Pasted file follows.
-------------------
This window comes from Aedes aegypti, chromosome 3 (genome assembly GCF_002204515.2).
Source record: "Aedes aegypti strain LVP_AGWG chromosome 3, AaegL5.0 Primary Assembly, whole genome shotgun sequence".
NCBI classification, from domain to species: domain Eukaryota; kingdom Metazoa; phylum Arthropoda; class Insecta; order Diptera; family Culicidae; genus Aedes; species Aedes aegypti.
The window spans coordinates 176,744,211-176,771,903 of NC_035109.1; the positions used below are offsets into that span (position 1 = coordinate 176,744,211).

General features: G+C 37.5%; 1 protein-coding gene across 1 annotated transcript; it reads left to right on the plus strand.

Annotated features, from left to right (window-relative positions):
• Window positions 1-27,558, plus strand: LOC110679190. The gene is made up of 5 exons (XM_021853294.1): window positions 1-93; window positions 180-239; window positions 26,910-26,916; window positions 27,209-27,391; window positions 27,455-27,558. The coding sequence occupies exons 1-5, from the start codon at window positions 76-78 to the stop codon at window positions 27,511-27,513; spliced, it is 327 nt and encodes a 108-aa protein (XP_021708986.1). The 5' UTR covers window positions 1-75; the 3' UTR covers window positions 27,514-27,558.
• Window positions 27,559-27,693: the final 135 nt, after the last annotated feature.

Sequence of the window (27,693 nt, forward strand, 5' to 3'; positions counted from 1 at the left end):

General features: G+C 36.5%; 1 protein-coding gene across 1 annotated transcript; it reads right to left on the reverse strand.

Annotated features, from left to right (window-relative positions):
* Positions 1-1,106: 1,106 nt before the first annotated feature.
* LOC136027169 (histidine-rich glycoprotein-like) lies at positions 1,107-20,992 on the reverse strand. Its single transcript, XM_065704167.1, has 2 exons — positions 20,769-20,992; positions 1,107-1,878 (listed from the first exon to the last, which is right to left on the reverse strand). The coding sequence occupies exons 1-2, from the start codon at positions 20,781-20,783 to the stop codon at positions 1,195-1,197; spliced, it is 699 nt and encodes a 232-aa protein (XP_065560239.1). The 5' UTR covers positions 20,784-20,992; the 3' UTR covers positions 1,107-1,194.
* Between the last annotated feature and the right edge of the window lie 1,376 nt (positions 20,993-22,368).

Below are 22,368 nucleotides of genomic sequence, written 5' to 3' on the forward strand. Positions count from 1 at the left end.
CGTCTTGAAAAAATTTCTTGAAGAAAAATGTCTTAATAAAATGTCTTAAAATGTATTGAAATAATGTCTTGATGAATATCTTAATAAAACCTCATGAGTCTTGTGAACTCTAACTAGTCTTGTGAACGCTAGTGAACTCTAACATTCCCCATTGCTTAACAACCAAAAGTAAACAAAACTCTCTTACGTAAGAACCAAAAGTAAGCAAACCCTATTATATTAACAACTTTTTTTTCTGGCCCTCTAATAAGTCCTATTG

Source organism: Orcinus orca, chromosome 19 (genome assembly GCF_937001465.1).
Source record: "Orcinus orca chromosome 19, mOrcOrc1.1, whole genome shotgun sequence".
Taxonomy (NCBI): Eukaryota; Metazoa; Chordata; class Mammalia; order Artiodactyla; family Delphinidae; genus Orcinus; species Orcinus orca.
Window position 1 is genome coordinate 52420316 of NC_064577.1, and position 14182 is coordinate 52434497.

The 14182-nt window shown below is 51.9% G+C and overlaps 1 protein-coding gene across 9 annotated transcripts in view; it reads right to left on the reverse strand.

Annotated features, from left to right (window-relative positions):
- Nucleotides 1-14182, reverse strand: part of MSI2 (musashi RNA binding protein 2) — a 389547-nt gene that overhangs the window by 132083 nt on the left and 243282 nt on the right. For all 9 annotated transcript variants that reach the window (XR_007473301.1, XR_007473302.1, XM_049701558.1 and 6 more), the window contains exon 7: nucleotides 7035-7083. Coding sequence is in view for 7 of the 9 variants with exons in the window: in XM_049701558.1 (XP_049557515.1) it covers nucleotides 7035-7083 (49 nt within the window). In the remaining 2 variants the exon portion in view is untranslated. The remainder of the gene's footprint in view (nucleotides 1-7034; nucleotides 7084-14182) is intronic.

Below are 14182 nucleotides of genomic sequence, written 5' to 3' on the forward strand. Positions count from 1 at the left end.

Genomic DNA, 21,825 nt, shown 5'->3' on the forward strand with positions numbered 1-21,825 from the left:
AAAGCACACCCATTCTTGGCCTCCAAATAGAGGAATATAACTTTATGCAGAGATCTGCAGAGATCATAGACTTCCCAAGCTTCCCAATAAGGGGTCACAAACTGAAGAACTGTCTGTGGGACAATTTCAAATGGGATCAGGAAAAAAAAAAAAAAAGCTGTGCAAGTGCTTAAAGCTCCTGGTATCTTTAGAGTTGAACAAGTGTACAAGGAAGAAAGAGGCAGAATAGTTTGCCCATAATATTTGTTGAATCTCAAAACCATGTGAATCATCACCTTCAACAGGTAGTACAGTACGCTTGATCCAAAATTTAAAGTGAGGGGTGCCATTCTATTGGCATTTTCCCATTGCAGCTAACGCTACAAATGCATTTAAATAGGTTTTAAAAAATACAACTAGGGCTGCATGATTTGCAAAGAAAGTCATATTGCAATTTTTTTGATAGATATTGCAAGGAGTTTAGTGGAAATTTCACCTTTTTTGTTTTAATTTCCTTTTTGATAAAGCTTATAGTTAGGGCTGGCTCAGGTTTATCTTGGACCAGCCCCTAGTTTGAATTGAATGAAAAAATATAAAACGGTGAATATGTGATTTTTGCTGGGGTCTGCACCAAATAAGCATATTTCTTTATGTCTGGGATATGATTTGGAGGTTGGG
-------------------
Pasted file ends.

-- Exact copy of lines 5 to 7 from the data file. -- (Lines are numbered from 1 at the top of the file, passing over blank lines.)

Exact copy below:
General features: G+C 37.5%; 1 protein-coding gene across 1 annotated transcript; it reads left to right on the plus strand.

Annotated features, from left to right (window-relative positions):
• Window positions 1-27,558, plus strand: LOC110679190. The gene is made up of 5 exons (XM_021853294.1): window positions 1-93; window positions 180-239; window positions 26,910-26,916; window positions 27,209-27,391; window positions 27,455-27,558. The coding sequence occupies exons 1-5, from the start codon at window positions 76-78 to the stop codon at window positions 27,511-27,513; spliced, it is 327 nt and encodes a 108-aa protein (XP_021708986.1). The 5' UTR covers window positions 1-75; the 3' UTR covers window positions 27,514-27,558.